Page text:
Rhodri Marsden: What flavour is my love life? Endless sadness... and cheese

Life on Marsden

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The Independent Online

Sometimes first dates are doomed to fail. They're rubber-stamped with the word "NO" and are whizzing down a conveyor belt towards a silo marked "REGRET" before you've even met. I had one last week. I turned up at the bar 20 minutes early, walked in, and was greeted by an ex-girlfriend sitting near the door.

"What are you doing here?" she asked. I shrugged. "Oh, right. You're on a date. Oh dear." I quickly effected a last-minute venue switch, because I didn't want my strangely upbeat dating persona scrutinised by a woman who knows to her cost that it wears off after about a fortnight.

I arrived at bar number two, forgetting that the barman had also observed my strangely upbeat dating persona two months ago when me and another woman had spent an evening drowning our dignity in gin and tonic. "Gin and tonic?" he asked me, with wry amusement. By this point I was in no mood to meet anyone – particularly not some stranger off the internet – and as she walked in my strangely upbeat dating persona became totally inaccessible. She was aggressively attractive; I was miserable. It was like a Woody Allen film, but without the laughs. You know, like Match Point.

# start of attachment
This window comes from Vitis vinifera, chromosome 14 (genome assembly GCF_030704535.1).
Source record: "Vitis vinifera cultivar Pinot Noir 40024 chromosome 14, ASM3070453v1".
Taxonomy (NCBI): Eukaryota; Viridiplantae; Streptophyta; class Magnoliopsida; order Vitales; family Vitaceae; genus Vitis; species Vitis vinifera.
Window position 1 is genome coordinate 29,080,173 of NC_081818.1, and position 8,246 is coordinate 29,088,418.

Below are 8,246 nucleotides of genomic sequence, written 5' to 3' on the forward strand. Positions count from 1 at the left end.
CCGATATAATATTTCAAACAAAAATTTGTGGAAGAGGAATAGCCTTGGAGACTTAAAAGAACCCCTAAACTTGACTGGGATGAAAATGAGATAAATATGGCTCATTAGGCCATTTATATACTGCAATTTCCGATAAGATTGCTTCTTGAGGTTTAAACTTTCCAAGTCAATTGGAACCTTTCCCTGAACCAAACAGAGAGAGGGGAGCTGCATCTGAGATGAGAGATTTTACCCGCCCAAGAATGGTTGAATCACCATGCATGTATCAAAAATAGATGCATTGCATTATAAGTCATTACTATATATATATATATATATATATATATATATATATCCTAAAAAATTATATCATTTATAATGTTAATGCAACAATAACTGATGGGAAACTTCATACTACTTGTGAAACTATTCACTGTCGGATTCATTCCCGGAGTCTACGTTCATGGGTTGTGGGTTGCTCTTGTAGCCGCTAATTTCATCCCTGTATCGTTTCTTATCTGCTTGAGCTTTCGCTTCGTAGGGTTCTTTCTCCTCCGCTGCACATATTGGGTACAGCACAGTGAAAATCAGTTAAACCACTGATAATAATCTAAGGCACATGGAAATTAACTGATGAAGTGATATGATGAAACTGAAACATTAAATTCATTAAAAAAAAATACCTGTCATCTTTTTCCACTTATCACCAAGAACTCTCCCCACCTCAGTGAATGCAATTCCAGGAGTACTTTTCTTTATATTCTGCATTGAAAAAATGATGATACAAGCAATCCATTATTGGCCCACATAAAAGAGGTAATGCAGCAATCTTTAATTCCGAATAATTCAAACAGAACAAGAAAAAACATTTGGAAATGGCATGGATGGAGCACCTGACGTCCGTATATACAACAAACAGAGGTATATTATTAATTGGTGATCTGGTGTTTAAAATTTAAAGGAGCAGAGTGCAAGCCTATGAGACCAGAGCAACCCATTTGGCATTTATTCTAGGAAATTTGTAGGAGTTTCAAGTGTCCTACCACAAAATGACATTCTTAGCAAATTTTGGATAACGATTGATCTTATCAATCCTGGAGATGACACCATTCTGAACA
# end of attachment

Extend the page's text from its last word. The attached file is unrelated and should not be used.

"Hi, how are you?" I said. "Hi, how are you?" she replied. I looked at the floor. "Are you OK?" she asked – at which point I made one of the worst mistakes you can make on a first date: I answered that question honestly. I could have said: "I'm fine," but what came out of my mouth was: "No, not really." She asked what was wrong. I said I didn't know. There was then a pause of such blistering awkwardness that the barman put some music on.

I apologised and said that I'd go to the loo, come back and by that point I'd be magically transformed into a marginally better man. I cobbled together approximately one quarter of my strangely upbeat dating persona, and returned for an hour of inconsequential chat.

As we talked, I pondered why we put ourselves through this kind of thing. The answer, of course, is hope. And optimism. But both these emotions had evaporated and the situation wasn't helped when the barman sidled over and placed something on the table, presumably imagining that it would help. A bowl of crisps. My mid-life crisps.